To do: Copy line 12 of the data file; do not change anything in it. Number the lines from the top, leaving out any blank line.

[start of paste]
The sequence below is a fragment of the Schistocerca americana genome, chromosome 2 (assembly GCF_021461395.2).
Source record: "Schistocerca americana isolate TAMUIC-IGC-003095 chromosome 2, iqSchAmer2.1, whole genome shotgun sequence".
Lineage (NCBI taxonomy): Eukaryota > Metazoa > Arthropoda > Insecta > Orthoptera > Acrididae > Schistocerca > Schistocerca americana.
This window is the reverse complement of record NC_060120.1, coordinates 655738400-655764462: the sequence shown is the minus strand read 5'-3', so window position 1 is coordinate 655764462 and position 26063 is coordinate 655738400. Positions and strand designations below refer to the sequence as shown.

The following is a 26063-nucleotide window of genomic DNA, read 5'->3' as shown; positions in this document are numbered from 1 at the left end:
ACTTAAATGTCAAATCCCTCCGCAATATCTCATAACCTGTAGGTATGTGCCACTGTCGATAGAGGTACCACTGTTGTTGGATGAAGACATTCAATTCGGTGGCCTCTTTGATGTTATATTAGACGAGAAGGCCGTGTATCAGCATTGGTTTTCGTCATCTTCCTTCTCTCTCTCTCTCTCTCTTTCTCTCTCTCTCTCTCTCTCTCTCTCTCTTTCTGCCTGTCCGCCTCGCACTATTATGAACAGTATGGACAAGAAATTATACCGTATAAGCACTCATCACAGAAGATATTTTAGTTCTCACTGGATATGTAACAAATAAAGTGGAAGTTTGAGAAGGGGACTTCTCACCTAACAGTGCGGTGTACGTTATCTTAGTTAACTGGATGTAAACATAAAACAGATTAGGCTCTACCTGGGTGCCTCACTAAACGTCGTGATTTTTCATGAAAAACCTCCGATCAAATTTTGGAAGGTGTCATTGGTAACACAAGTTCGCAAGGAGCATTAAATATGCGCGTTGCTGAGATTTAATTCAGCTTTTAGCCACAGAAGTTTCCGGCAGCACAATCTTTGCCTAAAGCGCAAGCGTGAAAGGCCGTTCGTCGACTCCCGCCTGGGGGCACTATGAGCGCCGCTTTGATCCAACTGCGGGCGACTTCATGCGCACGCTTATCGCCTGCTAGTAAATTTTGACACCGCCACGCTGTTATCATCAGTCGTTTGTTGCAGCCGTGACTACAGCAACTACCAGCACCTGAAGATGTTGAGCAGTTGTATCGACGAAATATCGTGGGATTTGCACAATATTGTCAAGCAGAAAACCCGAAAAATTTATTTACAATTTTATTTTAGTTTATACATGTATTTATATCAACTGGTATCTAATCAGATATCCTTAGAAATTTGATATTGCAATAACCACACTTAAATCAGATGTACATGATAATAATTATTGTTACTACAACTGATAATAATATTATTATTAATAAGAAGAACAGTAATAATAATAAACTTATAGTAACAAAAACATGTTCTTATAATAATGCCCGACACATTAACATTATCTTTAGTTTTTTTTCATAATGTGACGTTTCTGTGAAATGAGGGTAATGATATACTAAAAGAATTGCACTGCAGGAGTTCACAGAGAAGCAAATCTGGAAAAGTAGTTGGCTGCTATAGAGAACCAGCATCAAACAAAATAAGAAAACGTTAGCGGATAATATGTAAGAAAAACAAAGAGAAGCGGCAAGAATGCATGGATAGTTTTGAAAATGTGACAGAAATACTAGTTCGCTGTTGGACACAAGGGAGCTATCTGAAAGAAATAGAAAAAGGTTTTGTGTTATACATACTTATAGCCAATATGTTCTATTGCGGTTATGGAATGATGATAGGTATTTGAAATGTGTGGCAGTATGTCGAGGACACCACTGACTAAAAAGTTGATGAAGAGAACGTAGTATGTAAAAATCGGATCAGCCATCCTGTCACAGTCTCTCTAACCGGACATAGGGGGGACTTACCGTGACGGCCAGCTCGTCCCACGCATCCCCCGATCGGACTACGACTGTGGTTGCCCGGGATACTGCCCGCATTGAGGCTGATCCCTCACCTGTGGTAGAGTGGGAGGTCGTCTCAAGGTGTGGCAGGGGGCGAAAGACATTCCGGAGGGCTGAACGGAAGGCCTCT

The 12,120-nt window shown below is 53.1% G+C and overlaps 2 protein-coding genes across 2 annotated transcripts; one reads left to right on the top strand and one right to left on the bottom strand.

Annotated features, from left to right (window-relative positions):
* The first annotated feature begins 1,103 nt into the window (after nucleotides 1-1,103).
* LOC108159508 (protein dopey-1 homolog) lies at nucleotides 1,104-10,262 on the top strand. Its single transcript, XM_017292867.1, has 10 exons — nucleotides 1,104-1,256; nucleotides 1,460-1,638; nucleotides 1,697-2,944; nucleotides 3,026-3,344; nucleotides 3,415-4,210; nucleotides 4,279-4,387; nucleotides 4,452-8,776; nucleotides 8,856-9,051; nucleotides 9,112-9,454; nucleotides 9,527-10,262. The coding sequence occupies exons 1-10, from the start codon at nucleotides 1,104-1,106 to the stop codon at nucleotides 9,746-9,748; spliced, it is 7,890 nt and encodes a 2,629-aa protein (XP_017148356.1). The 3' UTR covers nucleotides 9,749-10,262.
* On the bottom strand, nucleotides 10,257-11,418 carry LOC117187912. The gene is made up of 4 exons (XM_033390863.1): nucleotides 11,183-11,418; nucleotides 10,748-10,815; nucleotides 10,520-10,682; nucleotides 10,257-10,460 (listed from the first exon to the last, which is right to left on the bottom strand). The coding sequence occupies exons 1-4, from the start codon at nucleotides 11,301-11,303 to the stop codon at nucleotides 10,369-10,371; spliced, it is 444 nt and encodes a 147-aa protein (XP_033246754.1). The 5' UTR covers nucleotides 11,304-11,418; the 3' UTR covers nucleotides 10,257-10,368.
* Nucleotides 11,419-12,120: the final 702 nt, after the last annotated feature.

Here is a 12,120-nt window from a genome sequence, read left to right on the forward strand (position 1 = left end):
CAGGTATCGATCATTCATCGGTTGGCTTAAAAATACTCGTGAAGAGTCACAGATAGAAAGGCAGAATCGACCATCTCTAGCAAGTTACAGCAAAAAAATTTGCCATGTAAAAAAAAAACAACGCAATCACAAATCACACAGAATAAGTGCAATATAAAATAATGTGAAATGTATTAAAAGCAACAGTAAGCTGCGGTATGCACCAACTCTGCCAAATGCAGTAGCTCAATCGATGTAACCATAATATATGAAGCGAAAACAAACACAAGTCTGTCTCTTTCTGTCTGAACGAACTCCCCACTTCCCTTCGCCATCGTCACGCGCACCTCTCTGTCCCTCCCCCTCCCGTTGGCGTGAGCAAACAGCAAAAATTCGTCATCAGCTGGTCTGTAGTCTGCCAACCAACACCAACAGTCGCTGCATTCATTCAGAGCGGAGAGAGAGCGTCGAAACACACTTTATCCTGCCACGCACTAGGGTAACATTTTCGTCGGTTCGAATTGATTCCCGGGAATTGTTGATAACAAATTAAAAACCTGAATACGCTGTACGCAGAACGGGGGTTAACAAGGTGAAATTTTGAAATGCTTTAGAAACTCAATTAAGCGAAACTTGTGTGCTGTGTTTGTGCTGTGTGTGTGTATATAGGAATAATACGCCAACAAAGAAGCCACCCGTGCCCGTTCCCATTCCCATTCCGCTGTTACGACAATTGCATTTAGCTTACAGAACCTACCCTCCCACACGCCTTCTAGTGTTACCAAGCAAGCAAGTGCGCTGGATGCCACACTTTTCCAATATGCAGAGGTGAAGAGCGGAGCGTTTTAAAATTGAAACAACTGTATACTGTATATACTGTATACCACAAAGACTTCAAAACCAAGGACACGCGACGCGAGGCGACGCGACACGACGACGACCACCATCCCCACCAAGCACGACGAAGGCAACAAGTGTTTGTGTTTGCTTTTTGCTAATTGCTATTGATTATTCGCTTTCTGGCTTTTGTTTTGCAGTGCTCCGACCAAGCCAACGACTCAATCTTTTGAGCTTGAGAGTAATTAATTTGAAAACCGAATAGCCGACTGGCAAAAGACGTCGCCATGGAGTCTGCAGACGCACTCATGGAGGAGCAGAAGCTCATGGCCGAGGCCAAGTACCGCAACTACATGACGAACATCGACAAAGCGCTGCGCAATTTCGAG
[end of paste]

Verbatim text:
* Nucleotides 11,419-12,120: the final 702 nt, after the last annotated feature.